Tokai Fuji Brokerage
stated that perceptions in markets change rapidly, and cash frequently flows in the wrong direction. Today, with television commercials touting gold nonstop, a lot of people are getting all worked up about the rising price of the oldest form of money.
As the price of gold has set records, investors have flooded in to load up on bullion and coin.
Demand for physical gold is projected to rise to 52.3 million troy ounces, the highest in history; and sales of American Eagle gold coins have jumped 65% so far this year, according to the U.S. Mint.
Gold may be the "currency of fallback’’ reported Michael Blackburn of Tokai Fuji Brokerage, but premiums on gold coins have soared to levels never before seen. One-ounce coins are now trading far above their bullion value, as people continue to chase them, and mints worldwide are unable to keep up with demand.
People chase performance: Mutual-fund performance correlates with inflows of new money from investors, but which is the cause and which is the effect? Money always draws a crowd, and the top-performing mutual funds right now all focus on gold.
The highest concentration of gold holdings has always been central banks and the International Monetary Fund, but some of the biggest hoarders of gold today are the exchange-traded funds, which have bought bullion as they attracted waves of new investors. The SPDR Gold Shares (ticker: GLD), with $37 billion of the yellow metal, is now the world's sixth largest owner of gold.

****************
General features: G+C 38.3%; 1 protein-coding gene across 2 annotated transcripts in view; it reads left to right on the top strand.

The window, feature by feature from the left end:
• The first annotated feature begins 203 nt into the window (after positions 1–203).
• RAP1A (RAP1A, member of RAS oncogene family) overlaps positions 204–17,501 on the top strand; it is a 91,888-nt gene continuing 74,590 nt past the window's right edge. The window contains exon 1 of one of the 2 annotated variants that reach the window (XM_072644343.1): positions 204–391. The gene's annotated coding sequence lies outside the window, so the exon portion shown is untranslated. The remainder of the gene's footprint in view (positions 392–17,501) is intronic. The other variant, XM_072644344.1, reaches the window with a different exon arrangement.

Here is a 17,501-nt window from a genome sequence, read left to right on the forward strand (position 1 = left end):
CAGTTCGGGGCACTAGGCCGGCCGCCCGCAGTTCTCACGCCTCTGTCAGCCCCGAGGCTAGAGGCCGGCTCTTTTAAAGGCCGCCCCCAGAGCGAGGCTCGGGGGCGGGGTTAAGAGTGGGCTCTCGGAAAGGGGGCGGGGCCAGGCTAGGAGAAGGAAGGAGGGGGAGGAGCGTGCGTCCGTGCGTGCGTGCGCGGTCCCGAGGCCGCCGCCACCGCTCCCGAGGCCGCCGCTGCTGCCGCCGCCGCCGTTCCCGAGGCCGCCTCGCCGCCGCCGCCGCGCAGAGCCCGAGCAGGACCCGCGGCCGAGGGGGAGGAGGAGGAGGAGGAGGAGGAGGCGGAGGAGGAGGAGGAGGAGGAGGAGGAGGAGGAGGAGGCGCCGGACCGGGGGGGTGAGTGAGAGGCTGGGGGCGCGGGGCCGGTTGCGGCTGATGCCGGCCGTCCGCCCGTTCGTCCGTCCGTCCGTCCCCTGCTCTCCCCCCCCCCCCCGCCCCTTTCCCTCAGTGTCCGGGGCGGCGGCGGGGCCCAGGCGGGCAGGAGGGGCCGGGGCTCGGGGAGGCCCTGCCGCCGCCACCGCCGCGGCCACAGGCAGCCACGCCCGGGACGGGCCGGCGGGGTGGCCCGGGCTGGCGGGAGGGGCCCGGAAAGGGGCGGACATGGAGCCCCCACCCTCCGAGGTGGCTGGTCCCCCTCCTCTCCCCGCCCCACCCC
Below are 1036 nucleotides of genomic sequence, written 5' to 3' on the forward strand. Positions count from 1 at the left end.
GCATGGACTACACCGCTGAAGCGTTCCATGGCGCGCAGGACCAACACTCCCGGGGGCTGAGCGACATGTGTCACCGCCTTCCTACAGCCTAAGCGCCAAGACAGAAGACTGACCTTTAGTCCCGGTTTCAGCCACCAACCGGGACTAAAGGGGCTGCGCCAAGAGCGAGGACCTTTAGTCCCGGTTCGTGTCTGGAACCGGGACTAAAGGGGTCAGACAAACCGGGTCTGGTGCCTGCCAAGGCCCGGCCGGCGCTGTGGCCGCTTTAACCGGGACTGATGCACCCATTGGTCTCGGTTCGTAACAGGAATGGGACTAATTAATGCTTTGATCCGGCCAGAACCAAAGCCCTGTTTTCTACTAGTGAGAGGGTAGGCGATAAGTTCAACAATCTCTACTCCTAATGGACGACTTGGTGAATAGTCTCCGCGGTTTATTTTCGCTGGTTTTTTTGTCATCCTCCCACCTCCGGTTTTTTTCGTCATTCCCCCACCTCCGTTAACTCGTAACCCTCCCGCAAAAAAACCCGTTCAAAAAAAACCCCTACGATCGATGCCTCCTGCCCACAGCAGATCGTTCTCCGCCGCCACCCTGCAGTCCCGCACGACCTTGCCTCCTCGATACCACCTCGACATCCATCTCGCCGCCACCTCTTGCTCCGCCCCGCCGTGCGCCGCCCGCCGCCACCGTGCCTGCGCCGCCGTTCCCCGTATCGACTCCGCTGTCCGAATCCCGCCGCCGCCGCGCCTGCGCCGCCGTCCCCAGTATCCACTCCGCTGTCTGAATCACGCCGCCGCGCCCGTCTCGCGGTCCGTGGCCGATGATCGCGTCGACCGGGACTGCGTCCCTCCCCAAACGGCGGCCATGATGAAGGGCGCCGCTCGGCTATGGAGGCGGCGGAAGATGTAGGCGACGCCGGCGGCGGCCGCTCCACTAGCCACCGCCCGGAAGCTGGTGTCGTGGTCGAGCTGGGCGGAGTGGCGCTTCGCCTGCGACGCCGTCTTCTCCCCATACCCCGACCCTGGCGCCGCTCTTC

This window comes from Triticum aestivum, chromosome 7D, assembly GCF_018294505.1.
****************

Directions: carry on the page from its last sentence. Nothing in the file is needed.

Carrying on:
Even gold bulls you may have seen on CNBC or Bloomberg will admit that there is a $200-$300 premium in gold because of ETF gold funds.
But gold is a special commodity. Virtually every ounce ever mined -- whether for use in jewellery or anything else -- is still around. It doesn't rust or decay, and we keep mining more each year. It's not like oil, which we use up.
Tokai Fuji Brokerage say that only 15% of gold is used as a monetary metal; the rest of it is used as a commercial metal, and that use, particularly as a corrosion-resistant electrical conductor for semiconductors, is declining. Regrettably, it is a soft, semi-useless metal with very few industrial applications.
Gold is just another fiat currency. The only reason gold is valuable is that we believe it is valuable. Ultimately, this gold bubble ends in tears. When and how far gold's price will decline is anyone's guess, but a smart bet as stated by a Tokai Fuji Brokerage senior analyst is "preferably sooner rather than delaying to later."